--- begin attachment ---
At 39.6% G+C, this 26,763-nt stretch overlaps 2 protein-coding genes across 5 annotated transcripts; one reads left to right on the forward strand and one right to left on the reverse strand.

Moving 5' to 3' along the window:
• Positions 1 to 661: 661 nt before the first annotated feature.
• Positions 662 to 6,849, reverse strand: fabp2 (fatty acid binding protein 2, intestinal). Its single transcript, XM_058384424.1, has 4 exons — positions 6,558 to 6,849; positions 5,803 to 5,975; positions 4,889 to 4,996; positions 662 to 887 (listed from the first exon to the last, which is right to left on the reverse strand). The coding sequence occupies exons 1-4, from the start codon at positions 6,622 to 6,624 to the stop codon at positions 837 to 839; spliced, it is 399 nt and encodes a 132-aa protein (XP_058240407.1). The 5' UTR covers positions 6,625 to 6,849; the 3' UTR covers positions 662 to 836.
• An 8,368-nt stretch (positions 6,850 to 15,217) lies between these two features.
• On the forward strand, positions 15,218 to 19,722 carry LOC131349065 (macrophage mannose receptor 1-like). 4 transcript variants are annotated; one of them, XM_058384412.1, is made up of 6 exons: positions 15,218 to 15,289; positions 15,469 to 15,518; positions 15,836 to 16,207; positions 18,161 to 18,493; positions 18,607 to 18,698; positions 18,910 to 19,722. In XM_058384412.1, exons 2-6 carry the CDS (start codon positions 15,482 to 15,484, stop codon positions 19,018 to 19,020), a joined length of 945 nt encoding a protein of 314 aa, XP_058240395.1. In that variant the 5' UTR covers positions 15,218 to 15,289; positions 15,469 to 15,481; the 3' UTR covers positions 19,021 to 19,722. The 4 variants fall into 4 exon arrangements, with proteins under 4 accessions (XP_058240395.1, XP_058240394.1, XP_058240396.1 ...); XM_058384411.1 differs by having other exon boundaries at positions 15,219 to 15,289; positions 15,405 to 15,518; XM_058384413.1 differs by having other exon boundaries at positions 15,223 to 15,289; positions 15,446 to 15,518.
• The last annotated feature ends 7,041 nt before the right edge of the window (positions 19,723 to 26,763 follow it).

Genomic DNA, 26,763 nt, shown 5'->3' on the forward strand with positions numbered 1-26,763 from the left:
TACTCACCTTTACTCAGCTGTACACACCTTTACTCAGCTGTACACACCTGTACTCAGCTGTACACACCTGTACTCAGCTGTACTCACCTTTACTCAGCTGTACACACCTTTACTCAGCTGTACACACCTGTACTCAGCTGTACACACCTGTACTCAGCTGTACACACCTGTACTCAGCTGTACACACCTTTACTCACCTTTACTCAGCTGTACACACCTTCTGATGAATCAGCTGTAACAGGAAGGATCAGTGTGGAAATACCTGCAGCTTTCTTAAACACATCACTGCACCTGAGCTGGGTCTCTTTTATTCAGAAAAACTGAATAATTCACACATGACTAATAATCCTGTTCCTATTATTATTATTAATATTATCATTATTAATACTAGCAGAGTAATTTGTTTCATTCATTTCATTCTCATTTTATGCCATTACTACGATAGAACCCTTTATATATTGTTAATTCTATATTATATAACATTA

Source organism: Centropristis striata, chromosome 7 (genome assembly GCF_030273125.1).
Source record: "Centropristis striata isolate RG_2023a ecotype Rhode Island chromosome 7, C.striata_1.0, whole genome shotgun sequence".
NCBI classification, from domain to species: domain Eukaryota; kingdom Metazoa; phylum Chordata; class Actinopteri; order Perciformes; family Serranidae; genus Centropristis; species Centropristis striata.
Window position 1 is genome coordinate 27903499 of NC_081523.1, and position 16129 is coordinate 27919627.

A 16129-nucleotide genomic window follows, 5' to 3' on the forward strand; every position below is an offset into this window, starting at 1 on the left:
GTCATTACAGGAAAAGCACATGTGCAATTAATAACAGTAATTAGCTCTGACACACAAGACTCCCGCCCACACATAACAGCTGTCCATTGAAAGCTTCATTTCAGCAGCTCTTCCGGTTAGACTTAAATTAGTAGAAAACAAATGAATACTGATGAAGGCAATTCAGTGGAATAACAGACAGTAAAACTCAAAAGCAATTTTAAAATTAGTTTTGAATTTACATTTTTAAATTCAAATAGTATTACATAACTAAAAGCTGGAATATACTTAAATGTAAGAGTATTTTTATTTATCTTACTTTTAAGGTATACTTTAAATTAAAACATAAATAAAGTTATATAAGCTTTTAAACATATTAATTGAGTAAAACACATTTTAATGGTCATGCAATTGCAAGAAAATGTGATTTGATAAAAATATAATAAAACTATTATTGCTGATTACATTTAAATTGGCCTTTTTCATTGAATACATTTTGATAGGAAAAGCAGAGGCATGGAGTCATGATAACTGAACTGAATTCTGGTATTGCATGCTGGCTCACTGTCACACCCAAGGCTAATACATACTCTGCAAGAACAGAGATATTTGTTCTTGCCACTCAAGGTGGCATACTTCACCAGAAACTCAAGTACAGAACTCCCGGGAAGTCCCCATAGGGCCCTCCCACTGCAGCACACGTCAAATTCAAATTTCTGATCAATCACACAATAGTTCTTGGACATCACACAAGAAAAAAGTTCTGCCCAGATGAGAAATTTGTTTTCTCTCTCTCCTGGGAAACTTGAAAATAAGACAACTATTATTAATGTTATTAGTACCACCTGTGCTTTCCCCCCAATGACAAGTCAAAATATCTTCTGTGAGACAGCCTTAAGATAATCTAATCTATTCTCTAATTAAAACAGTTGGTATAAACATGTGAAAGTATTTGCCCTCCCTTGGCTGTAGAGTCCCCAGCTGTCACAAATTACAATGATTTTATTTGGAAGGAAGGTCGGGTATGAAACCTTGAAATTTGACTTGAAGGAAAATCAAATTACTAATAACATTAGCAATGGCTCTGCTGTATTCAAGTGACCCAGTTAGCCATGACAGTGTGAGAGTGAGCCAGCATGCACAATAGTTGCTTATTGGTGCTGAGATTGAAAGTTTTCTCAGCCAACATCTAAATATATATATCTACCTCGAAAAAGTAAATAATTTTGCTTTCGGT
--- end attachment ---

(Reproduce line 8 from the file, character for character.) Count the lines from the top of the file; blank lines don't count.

Genomic DNA, 26,763 nt, shown 5'->3' on the forward strand with positions numbered 1-26,763 from the left: